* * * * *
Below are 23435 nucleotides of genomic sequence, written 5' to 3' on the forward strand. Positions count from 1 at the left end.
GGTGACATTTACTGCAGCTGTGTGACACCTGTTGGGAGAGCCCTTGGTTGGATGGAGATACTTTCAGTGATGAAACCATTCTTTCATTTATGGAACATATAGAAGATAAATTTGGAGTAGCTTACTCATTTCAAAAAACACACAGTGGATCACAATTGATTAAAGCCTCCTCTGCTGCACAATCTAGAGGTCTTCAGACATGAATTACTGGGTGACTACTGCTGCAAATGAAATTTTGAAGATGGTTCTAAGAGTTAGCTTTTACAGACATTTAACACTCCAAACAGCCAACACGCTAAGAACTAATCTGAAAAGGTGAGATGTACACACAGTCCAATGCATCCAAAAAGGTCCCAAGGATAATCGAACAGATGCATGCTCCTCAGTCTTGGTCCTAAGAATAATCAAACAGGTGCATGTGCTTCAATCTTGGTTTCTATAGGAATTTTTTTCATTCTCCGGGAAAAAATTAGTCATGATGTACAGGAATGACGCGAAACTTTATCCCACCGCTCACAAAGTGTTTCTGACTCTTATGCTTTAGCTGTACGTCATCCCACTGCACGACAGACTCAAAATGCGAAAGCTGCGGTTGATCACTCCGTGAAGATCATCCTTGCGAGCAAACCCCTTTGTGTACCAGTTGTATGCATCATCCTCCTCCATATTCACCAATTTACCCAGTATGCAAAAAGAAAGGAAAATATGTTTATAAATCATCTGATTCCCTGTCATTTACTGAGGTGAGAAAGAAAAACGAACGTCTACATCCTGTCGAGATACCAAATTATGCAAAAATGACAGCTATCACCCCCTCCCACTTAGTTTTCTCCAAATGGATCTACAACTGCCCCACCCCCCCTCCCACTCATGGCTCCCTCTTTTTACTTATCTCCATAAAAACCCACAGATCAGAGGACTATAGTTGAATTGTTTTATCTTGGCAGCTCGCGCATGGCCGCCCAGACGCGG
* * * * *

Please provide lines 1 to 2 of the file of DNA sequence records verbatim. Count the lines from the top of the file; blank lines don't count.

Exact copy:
Below are 23435 nucleotides of genomic sequence, written 5' to 3' on the forward strand. Positions count from 1 at the left end.
GGTGACATTTACTGCAGCTGTGTGACACCTGTTGGGAGAGCCCTTGGTTGGATGGAGATACTTTCAGTGATGAAACCATTCTTTCATTTATGGAACATATAGAAGATAAATTTGGAGTAGCTTACTCATTTCAAAAAACACACAGTGGATCACAATTGATTAAAGCCTCCTCTGCTGCACAATCTAGAGGTCTTCAGACATGAATTACTGGGTGACTACTGCTGCAAATGAAATTTTGAAGATGGTTCTAAGAGTTAGCTTTTACAGACATTTAACACTCCAAACAGCCAACACGCTAAGAACTAATCTGAAAAGGTGAGATGTACACACAGTCCAATGCATCCAAAAAGGTCCCAAGGATAATCGAACAGATGCATGCTCCTCAGTCTTGGTCCTAAGAATAATCAAACAGGTGCATGTGCTTCAATCTTGGTTTCTATAGGAATTTTTTTCATTCTCCGGGAAAAAATTAGTCATGATGTACAGGAATGACGCGAAACTTTATCCCACCGCTCACAAAGTGTTTCTGACTCTTATGCTTTAGCTGTACGTCATCCCACTGCACGACAGACTCAAAATGCGAAAGCTGCGGTTGATCACTCCGTGAAGATCATCCTTGCGAGCAAACCCCTTTGTGTACCAGTTGTATGCATCATCCTCCTCCATATTCACCAATTTACCCAGTATGCAAAAAGAAAGGAAAATATGTTTATAAATCATCTGATTCCCTGTCATTTACTGAGGTGAGAAAGAAAAACGAACGTCTACATCCTGTCGAGATACCAAATTATGCAAAAATGACAGCTATCACCCCCTCCCACTTAGTTTTCTCCAAATGGATCTACAACTGCCCCACCCCCCCTCCCACTCATGGCTCCCTCTTTTTACTTATCTCCATAAAAACCCACAGATCAGAGGACTATAGTTGAATTGTTTTATCTTGGCAGCTCGCGCATGGCCGCCCAGACGCGG